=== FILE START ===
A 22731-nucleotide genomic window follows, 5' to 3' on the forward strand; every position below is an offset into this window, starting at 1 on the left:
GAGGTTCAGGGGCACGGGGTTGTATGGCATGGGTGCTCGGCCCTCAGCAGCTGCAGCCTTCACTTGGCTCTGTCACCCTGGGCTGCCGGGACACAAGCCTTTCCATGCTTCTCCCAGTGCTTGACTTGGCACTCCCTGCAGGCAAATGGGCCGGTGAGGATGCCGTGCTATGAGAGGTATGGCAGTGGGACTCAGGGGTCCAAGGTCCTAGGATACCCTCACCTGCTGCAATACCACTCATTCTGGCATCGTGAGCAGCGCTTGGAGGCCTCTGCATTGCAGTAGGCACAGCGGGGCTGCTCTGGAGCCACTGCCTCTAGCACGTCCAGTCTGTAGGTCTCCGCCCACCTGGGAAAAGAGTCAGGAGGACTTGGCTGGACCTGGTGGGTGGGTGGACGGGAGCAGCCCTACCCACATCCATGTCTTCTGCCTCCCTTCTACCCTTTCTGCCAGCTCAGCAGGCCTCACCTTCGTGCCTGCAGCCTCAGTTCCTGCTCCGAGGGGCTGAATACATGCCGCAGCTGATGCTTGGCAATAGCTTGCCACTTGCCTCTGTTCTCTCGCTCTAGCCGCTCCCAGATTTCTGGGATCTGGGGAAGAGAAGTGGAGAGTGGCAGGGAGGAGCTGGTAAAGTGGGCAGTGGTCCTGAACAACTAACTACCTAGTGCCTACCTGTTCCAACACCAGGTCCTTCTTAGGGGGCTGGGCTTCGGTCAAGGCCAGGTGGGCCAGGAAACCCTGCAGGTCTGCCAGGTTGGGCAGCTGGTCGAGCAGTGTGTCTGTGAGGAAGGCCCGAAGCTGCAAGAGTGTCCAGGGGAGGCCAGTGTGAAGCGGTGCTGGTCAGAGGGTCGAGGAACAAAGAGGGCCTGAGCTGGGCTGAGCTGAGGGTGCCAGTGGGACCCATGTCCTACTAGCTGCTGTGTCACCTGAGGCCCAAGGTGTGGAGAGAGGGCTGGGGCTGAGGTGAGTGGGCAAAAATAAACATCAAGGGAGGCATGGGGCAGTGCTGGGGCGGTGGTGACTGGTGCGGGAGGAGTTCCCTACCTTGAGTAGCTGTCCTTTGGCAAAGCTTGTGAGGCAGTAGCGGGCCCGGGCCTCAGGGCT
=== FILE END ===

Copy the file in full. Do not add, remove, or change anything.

A 22731-nucleotide genomic window follows, 5' to 3' on the forward strand; every position below is an offset into this window, starting at 1 on the left:
GAGGTTCAGGGGCACGGGGTTGTATGGCATGGGTGCTCGGCCCTCAGCAGCTGCAGCCTTCACTTGGCTCTGTCACCCTGGGCTGCCGGGACACAAGCCTTTCCATGCTTCTCCCAGTGCTTGACTTGGCACTCCCTGCAGGCAAATGGGCCGGTGAGGATGCCGTGCTATGAGAGGTATGGCAGTGGGACTCAGGGGTCCAAGGTCCTAGGATACCCTCACCTGCTGCAATACCACTCATTCTGGCATCGTGAGCAGCGCTTGGAGGCCTCTGCATTGCAGTAGGCACAGCGGGGCTGCTCTGGAGCCACTGCCTCTAGCACGTCCAGTCTGTAGGTCTCCGCCCACCTGGGAAAAGAGTCAGGAGGACTTGGCTGGACCTGGTGGGTGGGTGGACGGGAGCAGCCCTACCCACATCCATGTCTTCTGCCTCCCTTCTACCCTTTCTGCCAGCTCAGCAGGCCTCACCTTCGTGCCTGCAGCCTCAGTTCCTGCTCCGAGGGGCTGAATACATGCCGCAGCTGATGCTTGGCAATAGCTTGCCACTTGCCTCTGTTCTCTCGCTCTAGCCGCTCCCAGATTTCTGGGATCTGGGGAAGAGAAGTGGAGAGTGGCAGGGAGGAGCTGGTAAAGTGGGCAGTGGTCCTGAACAACTAACTACCTAGTGCCTACCTGTTCCAACACCAGGTCCTTCTTAGGGGGCTGGGCTTCGGTCAAGGCCAGGTGGGCCAGGAAACCCTGCAGGTCTGCCAGGTTGGGCAGCTGGTCGAGCAGTGTGTCTGTGAGGAAGGCCCGAAGCTGCAAGAGTGTCCAGGGGAGGCCAGTGTGAAGCGGTGCTGGTCAGAGGGTCGAGGAACAAAGAGGGCCTGAGCTGGGCTGAGCTGAGGGTGCCAGTGGGACCCATGTCCTACTAGCTGCTGTGTCACCTGAGGCCCAAGGTGTGGAGAGAGGGCTGGGGCTGAGGTGAGTGGGCAAAAATAAACATCAAGGGAGGCATGGGGCAGTGCTGGGGCGGTGGTGACTGGTGCGGGAGGAGTTCCCTACCTTGAGTAGCTGTCCTTTGGCAAAGCTTGTGAGGCAGTAGCGGGCCCGGGCCTCAGGGCT